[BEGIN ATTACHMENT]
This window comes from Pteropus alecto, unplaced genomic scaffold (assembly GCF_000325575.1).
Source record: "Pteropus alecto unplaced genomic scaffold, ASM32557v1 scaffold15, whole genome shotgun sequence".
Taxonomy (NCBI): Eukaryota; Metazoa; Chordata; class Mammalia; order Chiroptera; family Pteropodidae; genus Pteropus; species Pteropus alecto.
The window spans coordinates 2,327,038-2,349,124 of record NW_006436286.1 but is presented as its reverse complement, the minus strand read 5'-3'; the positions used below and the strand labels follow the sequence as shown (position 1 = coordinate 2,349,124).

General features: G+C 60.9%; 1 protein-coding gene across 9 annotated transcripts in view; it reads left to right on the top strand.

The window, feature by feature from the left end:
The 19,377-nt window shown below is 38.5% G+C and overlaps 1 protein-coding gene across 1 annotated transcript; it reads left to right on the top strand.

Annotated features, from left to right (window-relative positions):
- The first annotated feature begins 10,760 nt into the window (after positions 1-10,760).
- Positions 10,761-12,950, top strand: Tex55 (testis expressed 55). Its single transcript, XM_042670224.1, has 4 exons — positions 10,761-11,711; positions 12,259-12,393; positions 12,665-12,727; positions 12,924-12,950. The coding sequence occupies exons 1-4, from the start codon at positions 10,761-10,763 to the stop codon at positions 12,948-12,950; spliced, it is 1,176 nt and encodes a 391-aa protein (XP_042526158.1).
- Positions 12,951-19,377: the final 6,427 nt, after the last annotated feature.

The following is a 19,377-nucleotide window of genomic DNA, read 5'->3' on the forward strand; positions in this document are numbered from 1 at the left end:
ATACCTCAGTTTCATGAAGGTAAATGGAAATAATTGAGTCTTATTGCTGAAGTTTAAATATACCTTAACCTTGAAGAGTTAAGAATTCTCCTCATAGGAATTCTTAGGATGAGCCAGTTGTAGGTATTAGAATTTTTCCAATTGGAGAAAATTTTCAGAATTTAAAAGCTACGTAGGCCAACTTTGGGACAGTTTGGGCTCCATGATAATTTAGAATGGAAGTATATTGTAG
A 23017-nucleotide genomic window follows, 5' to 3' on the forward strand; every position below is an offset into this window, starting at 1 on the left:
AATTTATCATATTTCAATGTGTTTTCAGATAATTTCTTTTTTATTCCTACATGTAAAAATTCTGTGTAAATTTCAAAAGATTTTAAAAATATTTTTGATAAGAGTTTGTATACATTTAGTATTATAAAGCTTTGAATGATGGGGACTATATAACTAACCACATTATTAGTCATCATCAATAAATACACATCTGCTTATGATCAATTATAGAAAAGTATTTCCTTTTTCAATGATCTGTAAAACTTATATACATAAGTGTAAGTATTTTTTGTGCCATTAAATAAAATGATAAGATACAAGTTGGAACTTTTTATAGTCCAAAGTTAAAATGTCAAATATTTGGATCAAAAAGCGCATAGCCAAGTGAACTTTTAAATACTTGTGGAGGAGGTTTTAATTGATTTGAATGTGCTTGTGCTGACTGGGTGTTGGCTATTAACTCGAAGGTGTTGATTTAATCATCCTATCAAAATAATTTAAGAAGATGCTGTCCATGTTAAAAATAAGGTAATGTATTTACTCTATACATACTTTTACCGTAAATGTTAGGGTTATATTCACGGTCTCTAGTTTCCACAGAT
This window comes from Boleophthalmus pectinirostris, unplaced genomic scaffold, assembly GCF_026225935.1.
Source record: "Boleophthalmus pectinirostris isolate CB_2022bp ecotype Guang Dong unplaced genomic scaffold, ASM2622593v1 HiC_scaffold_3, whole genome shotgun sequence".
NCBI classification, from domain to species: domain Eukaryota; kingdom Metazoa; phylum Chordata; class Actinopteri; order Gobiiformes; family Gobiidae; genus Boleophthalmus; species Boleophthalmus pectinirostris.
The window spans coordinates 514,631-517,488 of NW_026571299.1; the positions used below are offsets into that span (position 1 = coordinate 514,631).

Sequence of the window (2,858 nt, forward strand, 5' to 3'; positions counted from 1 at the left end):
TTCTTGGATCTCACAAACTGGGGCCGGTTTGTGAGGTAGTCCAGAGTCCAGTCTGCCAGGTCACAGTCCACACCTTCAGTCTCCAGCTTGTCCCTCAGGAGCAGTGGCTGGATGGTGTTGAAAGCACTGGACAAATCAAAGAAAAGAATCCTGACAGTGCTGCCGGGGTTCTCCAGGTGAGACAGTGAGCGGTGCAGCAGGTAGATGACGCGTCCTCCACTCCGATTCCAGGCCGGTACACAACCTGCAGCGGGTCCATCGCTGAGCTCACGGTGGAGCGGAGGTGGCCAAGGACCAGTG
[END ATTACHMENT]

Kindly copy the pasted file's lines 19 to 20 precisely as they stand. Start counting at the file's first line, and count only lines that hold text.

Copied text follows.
The window spans coordinates 514,631-517,488 of NW_026571299.1; the positions used below are offsets into that span (position 1 = coordinate 514,631).

Sequence of the window (2,858 nt, forward strand, 5' to 3'; positions counted from 1 at the left end):